The results depicted in Fig. 4 indicated that no method performs best across all datasets. In an attempt to identify method idiosyncrasies, we explored the relationship between dataset specificities and model performance. Each dataset is characterized by its number of clusters, the sparsity ratio, the mean/median/max values, the skew and the kurtosis. The Pearson correlation values between these properties and all method scores on real datasets are illustrated in Additional file 1: Fig. S5b. Some methods are impacted negatively by a higher data sparsity (i.e. scDeepCluster, scrna). As detailed in Additional file 1: Table S4, the maximum count values vary in orders of magnitude from one dataset to another, ranging from 219 to 1.242.300. Some methods provide competitive results on datasets having larger count values (e.g. scedar) while others conversely (e.g. scrna). A similar observation can be made about skew and kurtosis, associated with a degradation in the performance of scrna, and on the naive baseline.

contrastive-sc works best on datasets with fewer clusters when using the KMeans clustering and conversely for Leiden. This phenomenon can be explained by the documented tendency KMeans has to identify equal-sized [46], combined with the significant class imbalance associated with the datasets having more than 8 clusters (Table 1).

Future works

For the representation learning training phase, Chen et al. [23] recommended using larger batch sizes (i.e. 4096 samples). However, most of the studied scRNA-seq datasets have less than 4000 samples. In our experiments, we employed a fixed batch size of 200 samples. We foresee exploring in future works more recent and improved approaches to representation learning, leveraging techniques providing state-of-the-art results with smaller batch sizes, such as the Moco frameworks [47, 48].

Following the first set of experiments presented in this publication, we foresee several possible optimizations. One promising idea is to leverage the cluster assignment predictions of the representation embedding as pseudo-labels and formulate the clustering problem as a classification task under label noise [49]. Another research track is to enrich the encoder model with a clustering layer, as proposed in scziDesk, which would allow the network to perform the task of cluster assignment. A topic studied only in a few publications [50] is the early stopping condition for representation learning. Most publications [23, 48, 51] propose a dataset- related number of epochs and do not elaborate on the evolution of performance or overfitting in the absence of an annotated dataset. We foresee an investigation in terms of the stability of learned representations which could be used as an early stopping condition. Last but not least, enriching the current method with a model interpretability step could help to explain the model’s behavior and provide insights into the features (i.e. genes) responsible for the cluster assignments of individual cells.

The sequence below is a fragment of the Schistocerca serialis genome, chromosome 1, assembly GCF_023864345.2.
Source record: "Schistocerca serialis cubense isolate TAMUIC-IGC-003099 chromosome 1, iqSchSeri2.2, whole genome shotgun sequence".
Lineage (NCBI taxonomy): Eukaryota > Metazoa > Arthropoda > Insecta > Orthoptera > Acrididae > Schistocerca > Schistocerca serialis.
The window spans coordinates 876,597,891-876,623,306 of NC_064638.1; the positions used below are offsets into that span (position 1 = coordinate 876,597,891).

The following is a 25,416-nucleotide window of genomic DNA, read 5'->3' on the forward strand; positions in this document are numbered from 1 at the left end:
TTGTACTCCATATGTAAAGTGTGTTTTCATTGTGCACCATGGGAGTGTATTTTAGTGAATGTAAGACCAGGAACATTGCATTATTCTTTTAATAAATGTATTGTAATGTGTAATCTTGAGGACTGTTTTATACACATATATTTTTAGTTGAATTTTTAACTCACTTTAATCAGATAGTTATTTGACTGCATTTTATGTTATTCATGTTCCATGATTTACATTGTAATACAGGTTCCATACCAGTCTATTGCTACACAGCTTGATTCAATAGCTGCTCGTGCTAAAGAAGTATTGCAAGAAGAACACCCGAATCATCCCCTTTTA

This paper introduced contrastive-sc, a new method leveraging contrastive self-supervised learning for clustering scRNA-seq data. We conducted an extensive experimental study to illustrate the importance of the data augmentation strategy and gene selection, to identify the optimal neural network architecture. Our results showed that contrastive-sc is stable across runs, robust to input downsample, relatively insensitive to changes in input configuration parameters, computationally efficient both as execution time and memory footprint and scalable to larger datasets.

The main contributions can be summarized as follows:

  • Adaptation of contrastive self-supervised training proposed for image processing to scRNA-seq data.

  • Analysis of the proposed method on a range of 24 simulated and 15 real-world datasets, supported by a detailed ablation study. The proposed method showed encouraging results across all analyzed datasets, which were achieved in a computationally efficient way.

  • Comparative analysis of the landscape of state-of-the-art clustering methods for scRNA-seq data.

Our results showed that there is no constant best-performing method across all analyzed datasets. However, contrastive-sc compared favorably with other state-of-the-art methods and achieved top scores on average, both on external and internal clustering metrics. We hope that the current work inspires future research in contrastive learning and provides a bridge between other recent achievements in parallel research tracks such as computer vision and bioinformatics.

Availability and data materials

All data needed to reproduce the presented results has been made available on GitHub (







Input dataset


Number of observations


Number of dimensions (features)


Artificial neural network


Adjusted Rand Index


Normalized Mutual Information




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MC developed the method, analyzed and interpreted the data. MC and MD contributed to writing the manuscript. Both authors read and approved the final manuscript.

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Correspondence to Matthieu Defrance.

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Supplementary Information

Additional file 1.

Supplementary method (Contrastive loss); Supplementary Tables S1 to S8; Supplementary Figures S1 to S5.

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Ciortan, M., Defrance, M. Contrastive self-supervised clustering of scRNA-seq data. BMC Bioinformatics 22, 280 (2021).